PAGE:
"Where did you find those kids?"
Charles and I are frequently asked that question after people see one of our shows. The short answer is - we get them from our acting classes. Once in a while a young person who we don't know will come into an audition and really impress us, but most of the child actors who you see in speaking or featured roles in our shows are also students in our acting classes.
We try to choose our main stage shows so that we can either add a young-person's chorus or we choose shows that have child roles already written in. This is on purpose, so that we can get young people on stage in front of audiences. There is no substitute for performance as a learning tool.
Our students compete for their roles, just like everyone else who auditions. They are in with the pool of auditioners who all want a role in a show. We regularly have 60 to 80 young people vying for roles and most of them are female.
Being a student of ours gives the auditioner both an advantage and a disadvantage.
We know them; that is an advantage. We know what level they are performing at, and what they are likely to be able to aspire to over the course of the rehearsal process. We know if they can get along with other people and if they are reliable. We know if they are team players.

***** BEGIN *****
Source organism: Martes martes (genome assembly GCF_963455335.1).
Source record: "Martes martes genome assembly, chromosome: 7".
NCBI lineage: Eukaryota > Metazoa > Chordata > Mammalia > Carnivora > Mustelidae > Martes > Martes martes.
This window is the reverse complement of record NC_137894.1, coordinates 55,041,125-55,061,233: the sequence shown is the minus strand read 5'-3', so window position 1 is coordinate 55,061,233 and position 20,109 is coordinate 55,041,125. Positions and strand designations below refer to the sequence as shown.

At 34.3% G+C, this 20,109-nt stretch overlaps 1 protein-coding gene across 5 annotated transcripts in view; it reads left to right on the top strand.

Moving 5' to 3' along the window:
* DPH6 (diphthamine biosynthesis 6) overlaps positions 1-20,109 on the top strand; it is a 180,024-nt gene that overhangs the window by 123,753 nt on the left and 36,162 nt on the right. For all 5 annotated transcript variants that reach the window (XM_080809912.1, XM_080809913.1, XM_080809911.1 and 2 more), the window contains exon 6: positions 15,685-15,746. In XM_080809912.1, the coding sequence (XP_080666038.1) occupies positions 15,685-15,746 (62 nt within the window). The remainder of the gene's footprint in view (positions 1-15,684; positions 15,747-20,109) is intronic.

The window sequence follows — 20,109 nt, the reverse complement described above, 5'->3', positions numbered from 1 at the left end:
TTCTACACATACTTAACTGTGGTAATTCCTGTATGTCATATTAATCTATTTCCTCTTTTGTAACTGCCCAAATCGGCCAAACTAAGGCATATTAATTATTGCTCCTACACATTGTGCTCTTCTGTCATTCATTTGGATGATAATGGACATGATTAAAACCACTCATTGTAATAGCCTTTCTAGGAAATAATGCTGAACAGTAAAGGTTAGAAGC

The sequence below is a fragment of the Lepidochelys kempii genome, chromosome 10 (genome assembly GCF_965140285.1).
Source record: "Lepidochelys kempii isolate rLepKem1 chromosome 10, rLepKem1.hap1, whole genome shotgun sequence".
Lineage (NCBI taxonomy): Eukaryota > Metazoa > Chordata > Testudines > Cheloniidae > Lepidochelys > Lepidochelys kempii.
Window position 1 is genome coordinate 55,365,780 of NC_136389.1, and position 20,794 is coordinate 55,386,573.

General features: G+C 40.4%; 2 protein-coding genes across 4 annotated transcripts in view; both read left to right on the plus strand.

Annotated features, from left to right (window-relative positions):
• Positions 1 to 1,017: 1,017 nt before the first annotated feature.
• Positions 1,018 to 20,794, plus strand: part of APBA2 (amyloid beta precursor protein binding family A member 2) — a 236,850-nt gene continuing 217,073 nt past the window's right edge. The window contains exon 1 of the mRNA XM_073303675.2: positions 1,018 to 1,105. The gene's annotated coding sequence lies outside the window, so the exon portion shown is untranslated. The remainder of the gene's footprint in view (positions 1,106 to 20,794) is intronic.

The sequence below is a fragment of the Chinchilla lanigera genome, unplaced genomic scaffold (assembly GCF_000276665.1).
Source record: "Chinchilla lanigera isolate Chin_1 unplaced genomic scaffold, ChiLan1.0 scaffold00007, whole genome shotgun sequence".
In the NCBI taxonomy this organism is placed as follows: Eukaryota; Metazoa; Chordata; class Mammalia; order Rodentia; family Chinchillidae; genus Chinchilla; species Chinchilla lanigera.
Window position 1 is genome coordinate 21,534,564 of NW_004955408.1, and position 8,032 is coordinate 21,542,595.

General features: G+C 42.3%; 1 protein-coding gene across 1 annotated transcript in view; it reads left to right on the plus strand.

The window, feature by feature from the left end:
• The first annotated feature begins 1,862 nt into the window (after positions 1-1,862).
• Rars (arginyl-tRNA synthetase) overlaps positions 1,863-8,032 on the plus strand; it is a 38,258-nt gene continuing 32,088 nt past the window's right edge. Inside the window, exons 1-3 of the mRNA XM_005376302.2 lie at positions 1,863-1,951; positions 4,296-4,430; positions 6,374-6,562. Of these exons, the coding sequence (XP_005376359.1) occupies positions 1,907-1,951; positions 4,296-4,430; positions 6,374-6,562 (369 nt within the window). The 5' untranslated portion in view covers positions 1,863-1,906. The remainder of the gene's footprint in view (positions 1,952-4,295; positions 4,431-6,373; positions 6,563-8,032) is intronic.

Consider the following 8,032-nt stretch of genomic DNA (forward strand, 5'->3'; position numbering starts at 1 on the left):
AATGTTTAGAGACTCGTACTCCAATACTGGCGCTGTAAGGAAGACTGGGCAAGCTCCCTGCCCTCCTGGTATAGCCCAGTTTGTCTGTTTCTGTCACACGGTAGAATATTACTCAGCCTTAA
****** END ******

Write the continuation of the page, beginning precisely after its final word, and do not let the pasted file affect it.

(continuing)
We know them; that is a disadvantage. We know what they can do and if they do not bring their best effort to the audition then we know it. The expectation for our students is higher than for others auditioning. We know if there are personality issues or diva-like behaviours. We know if they or their support team (normally parents) are unreliable, or difficult. We know if they are not team players.
There are many talented young people auditioning that we would love to work with, and we try hard to find ways to bring them into our shows, normally in smaller or chorus roles so that we can get to know them better, and see what the possibilities are for the future.
Where did we find those kids? They found us, and we held the door open for them.